I know it seems hard to imagine right now, but Benjamin will one day sleep in his own bed. Cherish those sweet baby snuggles and know that’s it’s okay to be frustrated that he always wants to sleep on you. You aren’t a failed parent if your child isn’t sleeping through the night at six weeks in his/her own room. Benjamin loves you and feels secure next to you. You’re exactly the mom he needs.

  2. I have so many so called “parenting fails” I don’t even know where to begin…Know this Jamie! You should never ever ever ever ever ever believe yourself to be a failure as a mother. You are the most incredible person and loving mother that I know. You are so nurturing, patient, and kind (did I mention patient!?!) and why you have been blessed with children who need YOU! No one else would do.

    • Sharon you’re the one who saved my ass in those first weeks of David’s life. You’re the one who taught me to point the willy down if you don’t want leaky diapers and the magic of butt patting. Thanks for being a faithful reader and supporter of my work.

  3. My mommie lies could go for ages. As I type this out, on my phone, sitting at the dining room table, my 1 year old sits screaming in his high chair because he threw all his cherios on the floor and I’m ignoring just came home and he screams like I’ve tortured HIM. I’m exhausted. I’ve been up since 3:30 this morning (I work a 4-12:30 shift) I haven’t done dishes today, I didn’t take a shower today because I was so tired. I let my daughters ages 6 & 8, make P,B&J, top ramen or cereal for dinner for themselves so I can pretend that I am going to the bathroom for a few minutes of silence. My son picked up scabies at daycare…I told all our friends he had a skin infection & we had to “treat everyone to prevent him from being reinfection” when the truth was, we had to treat ourselves to keep US from getting it. The laundry…oh God the laundry! Its never ending & I hide it in the garage. I could go on, but dad wants to spend some time with me…&…I suppose I should tackle some of the laundry piling up in the bedroom that need to be folded & put away…maybe….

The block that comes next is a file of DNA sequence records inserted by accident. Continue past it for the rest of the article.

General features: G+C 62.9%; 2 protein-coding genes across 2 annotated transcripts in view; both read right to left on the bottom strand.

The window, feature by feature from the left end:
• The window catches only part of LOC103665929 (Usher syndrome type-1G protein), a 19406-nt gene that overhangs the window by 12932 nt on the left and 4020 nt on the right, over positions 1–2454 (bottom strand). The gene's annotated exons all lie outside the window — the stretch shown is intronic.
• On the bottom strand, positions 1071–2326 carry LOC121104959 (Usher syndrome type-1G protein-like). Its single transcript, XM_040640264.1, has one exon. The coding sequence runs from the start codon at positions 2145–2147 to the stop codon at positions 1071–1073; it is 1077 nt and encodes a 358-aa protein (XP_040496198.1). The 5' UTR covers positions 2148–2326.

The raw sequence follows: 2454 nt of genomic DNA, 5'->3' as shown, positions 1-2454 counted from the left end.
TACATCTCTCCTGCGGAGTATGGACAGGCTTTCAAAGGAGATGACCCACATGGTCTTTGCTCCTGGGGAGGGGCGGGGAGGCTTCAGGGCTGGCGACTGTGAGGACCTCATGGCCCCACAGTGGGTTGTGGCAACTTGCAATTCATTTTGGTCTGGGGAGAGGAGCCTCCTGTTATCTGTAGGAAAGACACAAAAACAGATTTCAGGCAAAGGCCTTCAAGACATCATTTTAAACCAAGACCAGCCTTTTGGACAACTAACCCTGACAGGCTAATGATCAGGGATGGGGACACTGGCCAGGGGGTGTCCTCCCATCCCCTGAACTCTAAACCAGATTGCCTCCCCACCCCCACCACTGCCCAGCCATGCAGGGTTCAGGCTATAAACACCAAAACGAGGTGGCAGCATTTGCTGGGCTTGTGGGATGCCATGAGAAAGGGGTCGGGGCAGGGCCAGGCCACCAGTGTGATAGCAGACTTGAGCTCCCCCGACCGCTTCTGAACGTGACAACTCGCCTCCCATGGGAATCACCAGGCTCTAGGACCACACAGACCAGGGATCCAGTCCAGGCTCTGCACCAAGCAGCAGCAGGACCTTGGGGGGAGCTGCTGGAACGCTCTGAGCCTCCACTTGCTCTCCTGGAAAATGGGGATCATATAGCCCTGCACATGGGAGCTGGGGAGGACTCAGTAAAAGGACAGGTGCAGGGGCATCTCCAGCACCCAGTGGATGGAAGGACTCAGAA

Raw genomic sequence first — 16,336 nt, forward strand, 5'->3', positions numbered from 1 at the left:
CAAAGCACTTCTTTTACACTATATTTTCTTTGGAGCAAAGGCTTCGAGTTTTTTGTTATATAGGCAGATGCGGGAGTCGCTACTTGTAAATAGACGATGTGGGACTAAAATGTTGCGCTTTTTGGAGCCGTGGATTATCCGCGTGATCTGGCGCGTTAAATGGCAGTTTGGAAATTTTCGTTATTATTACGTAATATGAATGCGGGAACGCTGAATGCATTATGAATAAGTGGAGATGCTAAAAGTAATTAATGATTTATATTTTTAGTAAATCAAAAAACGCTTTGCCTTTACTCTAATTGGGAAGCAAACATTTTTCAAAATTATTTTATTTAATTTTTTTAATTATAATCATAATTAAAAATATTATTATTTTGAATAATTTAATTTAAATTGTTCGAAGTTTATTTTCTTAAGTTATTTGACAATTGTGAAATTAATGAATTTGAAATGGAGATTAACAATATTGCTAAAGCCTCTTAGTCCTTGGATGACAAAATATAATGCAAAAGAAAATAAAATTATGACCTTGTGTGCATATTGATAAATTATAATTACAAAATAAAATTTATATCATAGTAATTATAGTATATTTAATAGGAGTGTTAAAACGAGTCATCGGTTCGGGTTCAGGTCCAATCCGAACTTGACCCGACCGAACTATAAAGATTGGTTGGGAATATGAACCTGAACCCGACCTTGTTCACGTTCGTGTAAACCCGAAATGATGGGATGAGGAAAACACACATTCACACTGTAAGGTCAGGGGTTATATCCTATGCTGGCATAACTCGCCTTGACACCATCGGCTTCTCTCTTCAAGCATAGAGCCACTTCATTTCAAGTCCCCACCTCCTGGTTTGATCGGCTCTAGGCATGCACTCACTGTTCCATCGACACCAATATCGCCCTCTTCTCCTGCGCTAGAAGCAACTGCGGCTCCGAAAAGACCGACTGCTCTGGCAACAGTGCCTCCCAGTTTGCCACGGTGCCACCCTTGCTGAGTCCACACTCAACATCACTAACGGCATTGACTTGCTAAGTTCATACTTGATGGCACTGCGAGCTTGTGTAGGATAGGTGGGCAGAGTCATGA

4. Jammie, I would tell you all my lies but I can’t remember them!!!!! But I do know that you are one of the Best Mothers I know!!!! Don’t ever think you are doing it wrong,because there is no one way to be a mom! Listen to your heart and your mom. She did a Great job with you. YOU WIN THE BEST MOMMY AWARD!!!!!! xoxoxoxox

    • Thanks Susie! That means so much coming from you, my second mother. I’m trying to figure out a way to pay for a trip home this summer so you all can meet my little ball of terror.

  5. I actually don’t bother to lie. Bowen didn’t sleep off of me for the 1st 3 months. I wore him in the moby all day and slept with him all night. He finally started napping alone in our bed if I would nurse him down, which takes anywhere from 30-60 minutes and then I could sneak away for a while. He’s almost 21 months and still sleeps with us. On a good day, he’ll take a 3 hour nap, but that doesn’t mean that I get 3 hours of freedom. I still have to go in there at least every hour to nurse him back down until he’s ready to actually get up. I end up going to bed with him every night because it takes so long to get him to sleep. By the time he’s asleep, so am I! I just accept it because I don’t have another child to take care of (other than my man-child husband) and I’m not currently working or going to school. I can’t begin to imagine the stress and sleep deprivation I would have suffered if I had anything other to do than just take care of Bowen. But, I do know that eventually he will sleep in his own bed. It’s ready and waiting for him when that day arrives. Eventually he’ll sleep through the night. Yes, he still wakes up to nurse and no I don’t bother to put my boobs away. But, I really do cherish this time of totally closeness and intimacy. I have really listened to my friends and relatives who told me that the childhood years pass by all too quickly. Perhaps it’s because I’m older than many of my friends with children that I realize that time does seem to race by. Anyway, you are absolutely, positively NOT a failure as a mom. You are an amazing woman, mother, wife and friend. Thank you so much for sharing your writing.

  6. oh my, this post made me laugh! i love your honesty. i’m not a mom, but i remember my mom raising my three younger siblings and– although words with friends didn’t exist then– she would spend her precious spare minutes leafing through better homes and gardens or reading a novel. and that’s how i learned to do my own laundry haha! you’re allowed to relax when you can, you’re allowed to serve chips for breakfast, and you’re allowed to lie! because that’s everyone’s world too 🙂 well, at least the people who don’t get to complain about their servants being too slow or their carpet being too thick. hehe!

    • Thanks Jenna! I find being honest on my blog way easier than being honest in person. Maybe because I don’t have to see the looks of horror on people’s faces when I write about my cussing, chocolate milk fueled son.